• (GA) IPA: /ˈfaʊndɚ/
  • (RP) IPA: /ˈfaʊndə/
  1. One who founds or establishes (especially said of a company, project, organisation, state)
    the founder of Facebook, Mark Zuckerberg
  2. (genetics) Someone for whose parents one has no data.
Antonyms Translations Translations
  • Russian: найдёныш

founder (plural founders)

  1. The iron worker in charge of the blast furnace and the smelting operation.
    • 1957, H.R. Schubert, History of the British Iron and Steel Industry, p. 161.
      The term 'founder' was applied in the British iron industry long afterwards to the ironworker in charge of the blast furnace and the smelting operation.
  2. One who casts metals in various forms; a caster.
    a founder of cannon, bells, hardware, or printing types
  • French: fondeur
  • Italian: fonditore
  • Portuguese: fundidor
  • Russian: плави́льщик
  • German: (please verify) Eisengießer m, Glockengießer (of bells)
  • Italian: modellatore, foggiatore, plasmatore
  • Russian: лите́йщик

founder (founders, present participle foundering; past and past participle foundered)

  1. (intransitive) Of a ship, to fill with water and sink.
    • 1719, Daniel Defoe, Robinson Crusoe
      We were not much more than a quarter of an hour out of our ship but we saw her sink, and then I understood for the first time what was meant by a ship foundering in the sea.
  2. (intransitive) To fall; to stumble and go lame, as a horse.
  3. (intransitive) To fail; to miscarry.
    • 1613, William Shakespeare; [John Fletcher], “The Famous History of the Life of King Henry the Eight”, in Mr. William Shakespeares Comedies, Histories, & Tragedies: Published According to the True Originall Copies (First Folio), London: Printed by Isaac Iaggard, and Ed[ward] Blount, published 1623, OCLC 606515358 ↗, [Act III, scene ii]:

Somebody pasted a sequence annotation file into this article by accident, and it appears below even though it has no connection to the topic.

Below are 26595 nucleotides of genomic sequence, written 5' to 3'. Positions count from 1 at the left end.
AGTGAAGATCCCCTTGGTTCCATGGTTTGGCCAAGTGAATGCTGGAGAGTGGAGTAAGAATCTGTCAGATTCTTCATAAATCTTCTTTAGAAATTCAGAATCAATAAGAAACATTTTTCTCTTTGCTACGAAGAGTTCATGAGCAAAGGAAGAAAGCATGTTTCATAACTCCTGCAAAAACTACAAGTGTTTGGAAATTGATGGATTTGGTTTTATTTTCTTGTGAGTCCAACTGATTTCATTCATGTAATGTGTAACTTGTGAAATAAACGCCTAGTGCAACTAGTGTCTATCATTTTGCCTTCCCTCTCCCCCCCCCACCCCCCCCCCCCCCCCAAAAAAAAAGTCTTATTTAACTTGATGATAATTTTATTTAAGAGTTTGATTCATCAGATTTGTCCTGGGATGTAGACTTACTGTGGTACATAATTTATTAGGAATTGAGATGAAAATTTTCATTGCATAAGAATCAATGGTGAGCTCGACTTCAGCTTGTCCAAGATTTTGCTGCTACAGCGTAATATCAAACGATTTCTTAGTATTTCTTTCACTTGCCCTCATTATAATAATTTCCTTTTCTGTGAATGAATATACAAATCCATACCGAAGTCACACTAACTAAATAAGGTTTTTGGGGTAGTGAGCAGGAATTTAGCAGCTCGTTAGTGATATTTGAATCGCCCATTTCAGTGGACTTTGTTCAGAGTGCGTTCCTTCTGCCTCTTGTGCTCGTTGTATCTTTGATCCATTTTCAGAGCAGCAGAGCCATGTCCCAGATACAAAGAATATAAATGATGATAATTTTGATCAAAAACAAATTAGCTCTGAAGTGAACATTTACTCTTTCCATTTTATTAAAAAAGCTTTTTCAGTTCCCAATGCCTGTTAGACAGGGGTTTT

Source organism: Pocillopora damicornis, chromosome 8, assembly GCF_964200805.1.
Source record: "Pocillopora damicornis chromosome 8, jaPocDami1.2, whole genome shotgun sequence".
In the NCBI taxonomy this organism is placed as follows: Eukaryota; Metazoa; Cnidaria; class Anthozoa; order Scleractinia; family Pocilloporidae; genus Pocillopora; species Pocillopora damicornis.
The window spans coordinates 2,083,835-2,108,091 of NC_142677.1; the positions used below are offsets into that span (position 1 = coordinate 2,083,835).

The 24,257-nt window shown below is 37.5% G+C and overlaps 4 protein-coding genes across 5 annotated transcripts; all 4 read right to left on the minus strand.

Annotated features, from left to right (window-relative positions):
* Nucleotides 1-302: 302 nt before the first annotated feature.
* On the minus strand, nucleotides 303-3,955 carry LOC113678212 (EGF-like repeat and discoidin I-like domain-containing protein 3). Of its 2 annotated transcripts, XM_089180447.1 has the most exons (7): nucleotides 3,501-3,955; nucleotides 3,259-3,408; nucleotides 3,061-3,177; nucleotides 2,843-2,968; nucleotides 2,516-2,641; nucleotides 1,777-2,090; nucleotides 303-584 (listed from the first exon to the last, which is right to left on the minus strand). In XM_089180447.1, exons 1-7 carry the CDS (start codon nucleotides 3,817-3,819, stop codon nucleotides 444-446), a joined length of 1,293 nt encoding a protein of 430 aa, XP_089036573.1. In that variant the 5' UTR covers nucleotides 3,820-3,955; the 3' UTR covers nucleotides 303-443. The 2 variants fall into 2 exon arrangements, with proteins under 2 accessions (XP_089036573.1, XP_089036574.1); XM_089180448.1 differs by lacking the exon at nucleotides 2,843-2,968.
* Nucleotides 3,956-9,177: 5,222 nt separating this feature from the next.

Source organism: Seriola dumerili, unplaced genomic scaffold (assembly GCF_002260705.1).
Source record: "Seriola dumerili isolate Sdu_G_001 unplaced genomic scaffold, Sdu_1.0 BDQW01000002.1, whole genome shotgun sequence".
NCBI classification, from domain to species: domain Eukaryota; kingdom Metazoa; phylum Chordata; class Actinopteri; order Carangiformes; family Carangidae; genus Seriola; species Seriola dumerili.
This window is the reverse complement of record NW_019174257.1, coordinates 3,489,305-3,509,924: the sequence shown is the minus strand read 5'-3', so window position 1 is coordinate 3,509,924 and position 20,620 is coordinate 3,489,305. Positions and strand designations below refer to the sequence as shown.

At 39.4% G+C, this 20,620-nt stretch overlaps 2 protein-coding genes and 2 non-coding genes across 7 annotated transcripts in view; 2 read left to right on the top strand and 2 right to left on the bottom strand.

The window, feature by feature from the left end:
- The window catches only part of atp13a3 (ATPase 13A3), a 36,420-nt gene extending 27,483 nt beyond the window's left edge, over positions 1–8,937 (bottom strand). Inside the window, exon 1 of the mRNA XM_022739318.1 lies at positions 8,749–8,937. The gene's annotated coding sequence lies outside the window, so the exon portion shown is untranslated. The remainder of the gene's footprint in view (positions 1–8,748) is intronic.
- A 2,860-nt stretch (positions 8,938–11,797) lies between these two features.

All his tricks founder.
  4. (transitive, archaic, nautical) To cause to fill and sink, as a ship.
    • 1697, William Dampier, A New Voyage Round the World, Volume I, page 82
      We found a strong Tide setting out of the Streights to the Northward, and like to founder our Ship.
    • 1744, William Smith, A New Voyage to Guinea, page 167, quoted in The Diligent: A Voyage Through the Worlds Of The Slave Trade, Robert Harms, 2008
      "I was amazed when we came among the breakers (which to me seemed large enough to founder our ship), to see with what wondrous dexterity they carried us through them, and ran their canoes on the top of one of those rolling waves […] "
    • 1932, Hart Crane, "From haunts of Proserpine" (Review of Green River: A Poem for Rafinesque, James Whaler
      But still more disastrous was the storm which foundered his ship in Long Island Sound, swallowing within call of shore his fifty boxes of scientific equipment, his books, manuscripts and funds, the results of years of devoted labor.
  5. (transitive) To disable or lame (a horse) by causing internal inflammation and soreness in the feet or limbs.
Translations Translations Translations

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